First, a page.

||8 to 10 feet
250 to 600 pounds
||fish, crustaceans, and squid
||fish, such as herring and capelin, and squid
||the Atlantic coast from Virginia to Florida and into the Gulf of Mexico
||primarily along coasts in temperate and tropical waters
Seven Seas Underwater Viewing is open. Dolphin Presentations to resume beginning Saturday, February 1.
There is a lot to like about dolphins! They leap dramatically out of the water and re-enter with a satisfying splash. They make endearing squeaks and click sounds. Many of their fascinating behaviors, performed during presentations at zoos and aquariums all over the world, are a reflection of their natural behaviors in the wild. But even with their great popularity, there are still a lot of things most people do not know about dolphins.
What dolphins are
Dolphins are mammals (not fish!), although they do not really resemble the furry, land varieties we are most familiar with, like dogs, tigers, rabbits, people, etc. But dolphins meet all the requirements to be a mammal—they are warm—blooded, they produce milk to nourish their young, and they have hair. Hair? Where? Dolphins have hair for a few months after they are born, then they lose it for good.
Life in the water
Part of the reason that aquatic mammals like dolphins look so different from their land-mammal relatives is that life in the ocean presents different challenges for survival than life on land.
Dolphins are well adapted to the ocean. They have a smooth, streamlined body for easy movement through water. They move their flat tails, called flukes, up and down to propel themselves. Their pectoral (side) fins do the steering. The dorsal fin on top provides stability as the dolphin cuts through the ocean at up to 20 miles per hour.
Dolphins also have a special kind of camouflage that works well in water, protecting them from predators. Their bodies are dark gray on top, and their sides are lighter gray. Their belly is the lightest of all, usually white or faint pink. When seen from above, dolphins blend in with the darker depths of the ocean. From below, their light underside matches the sky.
Bottlenose dolphins are social animals, living in groups throughout their lives. The groups may fluctuate in size, from a pair of dolphins to more than fifteen. The group’s make-up changes, too. For example, mother dolphins will form groups with other female dolphins. Together, the females share the duties of raising their young. Sometimes juvenile dolphins get together, and it is in these groups that young dolphins learn the rules of dolphin society.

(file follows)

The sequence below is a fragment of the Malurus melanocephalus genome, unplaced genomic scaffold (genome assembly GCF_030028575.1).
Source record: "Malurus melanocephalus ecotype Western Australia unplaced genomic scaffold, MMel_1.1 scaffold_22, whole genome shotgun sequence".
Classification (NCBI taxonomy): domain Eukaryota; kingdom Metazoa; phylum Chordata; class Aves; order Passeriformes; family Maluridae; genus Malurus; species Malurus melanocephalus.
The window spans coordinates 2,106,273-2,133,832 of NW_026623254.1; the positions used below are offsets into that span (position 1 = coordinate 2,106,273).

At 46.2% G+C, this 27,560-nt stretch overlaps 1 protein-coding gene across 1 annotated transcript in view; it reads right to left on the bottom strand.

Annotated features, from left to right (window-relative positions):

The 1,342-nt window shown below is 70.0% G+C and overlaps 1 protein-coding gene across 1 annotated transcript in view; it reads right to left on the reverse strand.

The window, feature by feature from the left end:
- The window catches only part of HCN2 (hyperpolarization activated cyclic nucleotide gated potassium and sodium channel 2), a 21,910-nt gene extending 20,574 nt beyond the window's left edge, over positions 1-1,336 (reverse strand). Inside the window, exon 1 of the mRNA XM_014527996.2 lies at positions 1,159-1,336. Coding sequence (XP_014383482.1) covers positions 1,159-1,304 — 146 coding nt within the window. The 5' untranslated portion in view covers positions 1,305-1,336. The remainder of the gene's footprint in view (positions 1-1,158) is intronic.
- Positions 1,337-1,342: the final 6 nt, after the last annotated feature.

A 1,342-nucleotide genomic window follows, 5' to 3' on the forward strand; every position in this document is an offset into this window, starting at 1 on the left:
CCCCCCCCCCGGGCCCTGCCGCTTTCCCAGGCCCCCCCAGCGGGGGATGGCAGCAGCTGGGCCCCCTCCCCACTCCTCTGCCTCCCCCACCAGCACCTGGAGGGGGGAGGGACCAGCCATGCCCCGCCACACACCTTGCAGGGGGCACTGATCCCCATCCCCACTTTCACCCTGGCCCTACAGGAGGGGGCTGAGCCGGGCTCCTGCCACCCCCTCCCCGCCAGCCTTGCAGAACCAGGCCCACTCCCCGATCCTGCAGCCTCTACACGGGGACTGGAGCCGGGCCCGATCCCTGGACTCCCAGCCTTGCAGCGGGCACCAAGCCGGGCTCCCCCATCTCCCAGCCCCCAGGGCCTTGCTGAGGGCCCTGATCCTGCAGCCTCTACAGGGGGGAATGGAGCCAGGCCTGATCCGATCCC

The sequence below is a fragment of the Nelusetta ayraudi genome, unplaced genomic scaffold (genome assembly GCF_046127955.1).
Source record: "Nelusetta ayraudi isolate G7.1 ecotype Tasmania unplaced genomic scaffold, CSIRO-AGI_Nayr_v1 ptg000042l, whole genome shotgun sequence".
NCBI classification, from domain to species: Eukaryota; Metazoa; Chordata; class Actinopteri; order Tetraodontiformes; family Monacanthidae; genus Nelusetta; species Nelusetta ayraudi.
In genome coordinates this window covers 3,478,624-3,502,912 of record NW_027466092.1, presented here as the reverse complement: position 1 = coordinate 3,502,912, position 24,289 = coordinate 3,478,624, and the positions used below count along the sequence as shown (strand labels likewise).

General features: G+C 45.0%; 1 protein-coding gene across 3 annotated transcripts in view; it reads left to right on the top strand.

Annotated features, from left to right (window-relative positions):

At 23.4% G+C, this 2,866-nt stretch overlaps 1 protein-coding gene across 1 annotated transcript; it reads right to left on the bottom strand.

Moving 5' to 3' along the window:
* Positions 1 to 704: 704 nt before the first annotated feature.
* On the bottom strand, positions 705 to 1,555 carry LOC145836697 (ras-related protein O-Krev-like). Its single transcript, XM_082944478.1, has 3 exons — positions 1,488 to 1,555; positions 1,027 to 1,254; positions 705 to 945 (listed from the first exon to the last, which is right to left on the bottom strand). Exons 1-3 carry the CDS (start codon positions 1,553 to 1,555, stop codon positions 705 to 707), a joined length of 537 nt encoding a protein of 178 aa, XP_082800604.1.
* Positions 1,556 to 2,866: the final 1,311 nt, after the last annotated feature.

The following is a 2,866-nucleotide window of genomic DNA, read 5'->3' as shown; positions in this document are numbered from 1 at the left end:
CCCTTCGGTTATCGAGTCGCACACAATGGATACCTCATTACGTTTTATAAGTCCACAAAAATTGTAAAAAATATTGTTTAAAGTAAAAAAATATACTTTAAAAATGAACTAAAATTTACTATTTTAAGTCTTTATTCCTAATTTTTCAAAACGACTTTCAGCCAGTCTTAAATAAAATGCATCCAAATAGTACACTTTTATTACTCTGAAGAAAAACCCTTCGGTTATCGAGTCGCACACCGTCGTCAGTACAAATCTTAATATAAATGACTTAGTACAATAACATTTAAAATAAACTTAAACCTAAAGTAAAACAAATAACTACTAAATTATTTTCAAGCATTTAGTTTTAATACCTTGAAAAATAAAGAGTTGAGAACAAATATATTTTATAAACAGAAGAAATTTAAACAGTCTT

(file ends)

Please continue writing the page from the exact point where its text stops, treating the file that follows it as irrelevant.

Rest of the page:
Catching fish is best accomplished in groups, too. Some members of a group will drive fish towards shore and catch them, while other dolphins hang back to prevent fish from making a dash for open sea. By cooperating, individual dolphins increase their chance of getting something to eat.
Whistle while you fish
As social animals, dolphins need to communicate with each other in order to hunt efficiently, raise their young, and guard against predators. Because it travels through water so readily, sound is the most important form of communication among dolphins. Each dolphin has his or her own unique "signature" whistle. These whistles announce a dolphin’s identity and location, even when he or she is well out of eyesight.
Signature whistles are produced in a dolphin’s forehead, or "melon." The melon is also the source of high-pitched sound waves that help dolphins catch fish. Dolphins find fish using "echolocation," bouncing click-like sounds off the fish and giving dolphins the exact location of their future meal.
Bottlenose dolphins at Brookfield Zoo
Seven Seas is home to a large group of bottlenose dolphins. CZS also supports research projects outside the zoo—way outside! In Sarasota, Florida, Dr. Randy Wells is in charge of a project that has been tracking the habits and health of wild dolphins for more than 40 years. Dr. Wells’ research in the natural laboratory of Sarasota Bay provides critical information about this species, including how water pollution affects dolphin health and the impact of boat traffic on dolphins.
Chicago Zoological Society/Brookfield Zoo is accredited by the Alliance of Marine Mammal Parks and Aquariums.